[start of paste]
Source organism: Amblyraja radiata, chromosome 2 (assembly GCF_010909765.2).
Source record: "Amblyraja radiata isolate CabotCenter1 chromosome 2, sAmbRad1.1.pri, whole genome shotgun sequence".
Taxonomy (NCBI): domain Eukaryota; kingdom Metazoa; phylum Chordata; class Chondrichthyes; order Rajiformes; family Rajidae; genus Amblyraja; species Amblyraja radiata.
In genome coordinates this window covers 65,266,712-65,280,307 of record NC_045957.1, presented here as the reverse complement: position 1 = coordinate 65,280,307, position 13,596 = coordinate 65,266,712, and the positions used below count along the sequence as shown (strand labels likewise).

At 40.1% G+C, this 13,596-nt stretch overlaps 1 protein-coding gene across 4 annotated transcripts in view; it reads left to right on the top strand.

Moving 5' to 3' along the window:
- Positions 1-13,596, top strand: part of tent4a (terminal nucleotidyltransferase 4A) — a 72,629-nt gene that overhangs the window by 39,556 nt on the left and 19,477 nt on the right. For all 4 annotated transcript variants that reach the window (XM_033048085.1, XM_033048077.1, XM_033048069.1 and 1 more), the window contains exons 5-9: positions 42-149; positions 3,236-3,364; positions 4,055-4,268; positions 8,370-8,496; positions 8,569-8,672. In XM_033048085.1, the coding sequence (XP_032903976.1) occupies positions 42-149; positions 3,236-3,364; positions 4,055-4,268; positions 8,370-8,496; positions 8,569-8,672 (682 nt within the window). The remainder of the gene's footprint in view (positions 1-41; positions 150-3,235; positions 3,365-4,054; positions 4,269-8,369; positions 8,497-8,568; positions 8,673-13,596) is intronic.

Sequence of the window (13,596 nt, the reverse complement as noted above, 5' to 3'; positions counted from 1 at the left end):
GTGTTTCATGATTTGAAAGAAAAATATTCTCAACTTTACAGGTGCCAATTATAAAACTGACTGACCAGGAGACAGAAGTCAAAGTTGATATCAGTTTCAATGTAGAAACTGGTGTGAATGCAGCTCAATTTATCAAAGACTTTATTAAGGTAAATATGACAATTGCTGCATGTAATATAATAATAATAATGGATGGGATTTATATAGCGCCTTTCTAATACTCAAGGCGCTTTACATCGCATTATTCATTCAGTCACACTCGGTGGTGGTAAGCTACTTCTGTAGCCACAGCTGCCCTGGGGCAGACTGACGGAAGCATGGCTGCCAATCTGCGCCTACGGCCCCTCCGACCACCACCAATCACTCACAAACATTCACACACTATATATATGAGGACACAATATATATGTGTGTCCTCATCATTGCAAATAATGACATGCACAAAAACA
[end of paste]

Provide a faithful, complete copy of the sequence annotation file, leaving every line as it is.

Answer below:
Source organism: Amblyraja radiata, chromosome 2 (assembly GCF_010909765.2).
Source record: "Amblyraja radiata isolate CabotCenter1 chromosome 2, sAmbRad1.1.pri, whole genome shotgun sequence".
Taxonomy (NCBI): domain Eukaryota; kingdom Metazoa; phylum Chordata; class Chondrichthyes; order Rajiformes; family Rajidae; genus Amblyraja; species Amblyraja radiata.
In genome coordinates this window covers 65,266,712-65,280,307 of record NC_045957.1, presented here as the reverse complement: position 1 = coordinate 65,280,307, position 13,596 = coordinate 65,266,712, and the positions used below count along the sequence as shown (strand labels likewise).

At 40.1% G+C, this 13,596-nt stretch overlaps 1 protein-coding gene across 4 annotated transcripts in view; it reads left to right on the top strand.

Moving 5' to 3' along the window:
- Positions 1-13,596, top strand: part of tent4a (terminal nucleotidyltransferase 4A) — a 72,629-nt gene that overhangs the window by 39,556 nt on the left and 19,477 nt on the right. For all 4 annotated transcript variants that reach the window (XM_033048085.1, XM_033048077.1, XM_033048069.1 and 1 more), the window contains exons 5-9: positions 42-149; positions 3,236-3,364; positions 4,055-4,268; positions 8,370-8,496; positions 8,569-8,672. In XM_033048085.1, the coding sequence (XP_032903976.1) occupies positions 42-149; positions 3,236-3,364; positions 4,055-4,268; positions 8,370-8,496; positions 8,569-8,672 (682 nt within the window). The remainder of the gene's footprint in view (positions 1-41; positions 150-3,235; positions 3,365-4,054; positions 4,269-8,369; positions 8,497-8,568; positions 8,673-13,596) is intronic.

Sequence of the window (13,596 nt, the reverse complement as noted above, 5' to 3'; positions counted from 1 at the left end):
GTGTTTCATGATTTGAAAGAAAAATATTCTCAACTTTACAGGTGCCAATTATAAAACTGACTGACCAGGAGACAGAAGTCAAAGTTGATATCAGTTTCAATGTAGAAACTGGTGTGAATGCAGCTCAATTTATCAAAGACTTTATTAAGGTAAATATGACAATTGCTGCATGTAATATAATAATAATAATGGATGGGATTTATATAGCGCCTTTCTAATACTCAAGGCGCTTTACATCGCATTATTCATTCAGTCACACTCGGTGGTGGTAAGCTACTTCTGTAGCCACAGCTGCCCTGGGGCAGACTGACGGAAGCATGGCTGCCAATCTGCGCCTACGGCCCCTCCGACCACCACCAATCACTCACAAACATTCACACACTATATATATGAGGACACAATATATATGTGTGTCCTCATCATTGCAAATAATGACATGCACAAAAACA